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Published September 08, 2013, 10:00 PM

White lies: Doctor-patient relationship key to honesty

MOORHEAD – A little white lie to a “white coat” can lead to big repercussions when it comes to your health. When patients don’t tell the truth to their physicians, it can cause medication interactions or an improper diagnosis, says Dr. Allan Luistro, a physician at Minnesota State University Moorhead’s Hendrix Clinic and Counseling Center.

By: Anna G. Larson, INFORUM

MOORHEAD – A little white lie to a “white coat” can lead to big repercussions when it comes to your health.

When patients don’t tell the truth to their physicians, it can cause medication interactions or an improper diagnosis, says Dr. Allan Luistro, a physician at Minnesota State University Moorhead’s Hendrix Clinic and Counseling Center.

“It leads to increased costs for care and possible wasted time of evaluating things further that didn’t need to be done if the patients were being honest,” he says. “But, I believe patients don’t go out of their way to lie to us.”

Patients don’t always think of it as lying, according to an online survey by WebMD. Only 13 percent of respondents say they’ve lied to their doctor. However, nearly a third admitted to having “stretched the truth” with their health care providers.

Luistro, who mostly works with students on campus, says as a whole, he thinks people are honest, especially the student population.

“We find that our students tell us more than even what we’re looking for,” he says.

Dr. Mathew Stayman, a family medicine practitioner at Sanford Health in East Grand Forks, Minn., says he never assumes a patient would lie, but he has a hunch about why people might feel uncomfortable telling the truth. Some people might lack a strong doctor-patient relationship and fear judgment.

“People need to understand that doctors aren’t there to criticize, granted you have doctors who can be abrasive,” he says.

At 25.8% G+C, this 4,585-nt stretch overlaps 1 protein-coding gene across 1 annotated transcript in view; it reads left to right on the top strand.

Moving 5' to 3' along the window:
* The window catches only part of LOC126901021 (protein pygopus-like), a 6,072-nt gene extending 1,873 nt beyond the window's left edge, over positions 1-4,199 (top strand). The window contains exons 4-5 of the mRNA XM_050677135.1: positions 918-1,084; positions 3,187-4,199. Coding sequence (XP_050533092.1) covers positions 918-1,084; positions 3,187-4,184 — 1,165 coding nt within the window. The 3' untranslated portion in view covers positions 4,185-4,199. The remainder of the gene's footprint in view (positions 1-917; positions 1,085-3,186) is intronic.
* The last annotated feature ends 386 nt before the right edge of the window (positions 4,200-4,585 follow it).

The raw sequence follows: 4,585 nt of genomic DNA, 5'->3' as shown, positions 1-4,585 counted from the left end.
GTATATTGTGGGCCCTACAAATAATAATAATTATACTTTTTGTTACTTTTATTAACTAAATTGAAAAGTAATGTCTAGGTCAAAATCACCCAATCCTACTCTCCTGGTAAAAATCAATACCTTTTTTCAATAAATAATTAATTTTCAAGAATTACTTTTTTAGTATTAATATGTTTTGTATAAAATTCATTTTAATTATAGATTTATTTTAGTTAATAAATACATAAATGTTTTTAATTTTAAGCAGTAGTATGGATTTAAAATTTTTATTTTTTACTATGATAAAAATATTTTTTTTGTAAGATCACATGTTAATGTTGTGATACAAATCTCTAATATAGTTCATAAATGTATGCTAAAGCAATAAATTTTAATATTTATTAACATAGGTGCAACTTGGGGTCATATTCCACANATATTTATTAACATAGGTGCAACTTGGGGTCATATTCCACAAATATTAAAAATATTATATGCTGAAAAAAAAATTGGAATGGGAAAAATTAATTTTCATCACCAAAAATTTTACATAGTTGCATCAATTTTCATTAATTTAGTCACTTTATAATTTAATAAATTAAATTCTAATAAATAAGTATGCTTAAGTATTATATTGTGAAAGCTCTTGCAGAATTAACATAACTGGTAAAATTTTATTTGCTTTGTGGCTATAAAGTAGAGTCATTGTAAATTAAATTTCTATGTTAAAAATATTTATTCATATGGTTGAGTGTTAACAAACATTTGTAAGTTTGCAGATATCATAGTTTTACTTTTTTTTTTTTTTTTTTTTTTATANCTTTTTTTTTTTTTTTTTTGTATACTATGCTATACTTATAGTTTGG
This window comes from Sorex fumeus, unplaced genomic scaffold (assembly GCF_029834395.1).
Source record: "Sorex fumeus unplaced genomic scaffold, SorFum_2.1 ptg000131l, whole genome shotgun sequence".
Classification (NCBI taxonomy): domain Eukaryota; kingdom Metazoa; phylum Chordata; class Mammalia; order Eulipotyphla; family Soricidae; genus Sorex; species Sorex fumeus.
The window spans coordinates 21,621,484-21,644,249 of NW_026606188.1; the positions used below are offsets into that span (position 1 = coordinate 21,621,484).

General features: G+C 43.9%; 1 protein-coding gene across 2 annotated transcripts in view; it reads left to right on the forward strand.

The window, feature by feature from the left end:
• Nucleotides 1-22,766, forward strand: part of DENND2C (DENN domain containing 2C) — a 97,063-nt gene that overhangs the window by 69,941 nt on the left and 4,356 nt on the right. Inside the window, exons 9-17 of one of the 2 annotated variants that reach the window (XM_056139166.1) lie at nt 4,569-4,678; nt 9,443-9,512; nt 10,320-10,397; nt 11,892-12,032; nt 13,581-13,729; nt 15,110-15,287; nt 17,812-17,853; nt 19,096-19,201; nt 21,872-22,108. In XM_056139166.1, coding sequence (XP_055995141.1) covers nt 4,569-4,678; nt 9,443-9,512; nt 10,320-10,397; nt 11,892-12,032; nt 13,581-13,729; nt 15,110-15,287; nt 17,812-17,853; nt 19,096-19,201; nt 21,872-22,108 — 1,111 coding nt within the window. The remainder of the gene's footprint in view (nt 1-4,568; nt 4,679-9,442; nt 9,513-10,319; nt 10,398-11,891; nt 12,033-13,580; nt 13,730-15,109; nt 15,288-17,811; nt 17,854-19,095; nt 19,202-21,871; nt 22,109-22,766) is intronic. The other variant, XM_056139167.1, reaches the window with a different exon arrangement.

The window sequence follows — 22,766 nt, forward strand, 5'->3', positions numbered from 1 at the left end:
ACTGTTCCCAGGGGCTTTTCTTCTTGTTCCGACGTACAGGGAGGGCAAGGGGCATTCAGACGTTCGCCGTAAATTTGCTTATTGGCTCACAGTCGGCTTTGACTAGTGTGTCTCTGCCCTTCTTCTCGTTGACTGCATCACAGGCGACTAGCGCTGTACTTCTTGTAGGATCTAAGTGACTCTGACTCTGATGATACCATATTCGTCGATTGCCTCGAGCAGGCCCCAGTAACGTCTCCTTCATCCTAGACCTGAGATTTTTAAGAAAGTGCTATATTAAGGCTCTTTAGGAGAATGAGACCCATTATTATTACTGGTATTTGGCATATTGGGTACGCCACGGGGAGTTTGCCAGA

It can take time to find “the right fit,” Stayman adds, but it’s worth the search.

If a physician is overly critical, a patient may not come back or go to anyone else at all, he says.

Penni Weston, a nurse practitioner with Essentia Health in Fargo, says establishing a relationship with a primary care provider is more important than ever.

For convenience, people will go to walk-in clinics, where they’ll likely see someone different every time. The physicians won’t know the patient’s history as well as a primary care provider would, Weston says.

“They’re going to feel more comfortable discussing uncomfortable topics as well as feeling not judged,” she says.

Luistro agrees, saying that the first step of being an honest patient is finding a doctor who puts the patient at ease.

“We aren’t here to morally judge our patients. We’re really concerned about their health,” he says. “If they can be honest with us, then it’s a win-win situation.”

When patients aren’t totally honest, problems arise. For instance, if a 35-year-old woman lies about her smoking habit and she’s prescribed birth control, she could develop blood clots, Sanford’s Stayman says.

The worst issues to lie about vary by age group, he says, but anytime a patient isn’t telling the truth, it can lead to problems.

Diet, exercise, smoking, sexual practices, alcohol use, and illicit and prescription drug use are some of health care providers’ top concerns. What physicians are told about each topic guides how they care for patients, says Audrey Eckes, a nurse practitioner at Fargo Cass Public Health.

If physicians suspect a patient might be excluding facts or symptoms, they may modify treatment. For example, if Eckes is worried a patient might have an alcohol problem, she’ll tweak treatment to be topical if possible.

“If someone isn’t disclosing information, we may not order the right tests, or if they’re over exaggerating, we could end up doing more than what’s necessary,” she says.

Again, Eckes says the problems can be remedied with an open, honest doctor-patient relationship, and that ideal doctor-patient relationship is different for each person.

Some people don’t want to spend much time in the doctor’s office, and they prefer a direct, efficient physician. A more sensitive person might appreciate a physician with a softer approach. Either way, the ideal relationship is a team effort, Eckes says.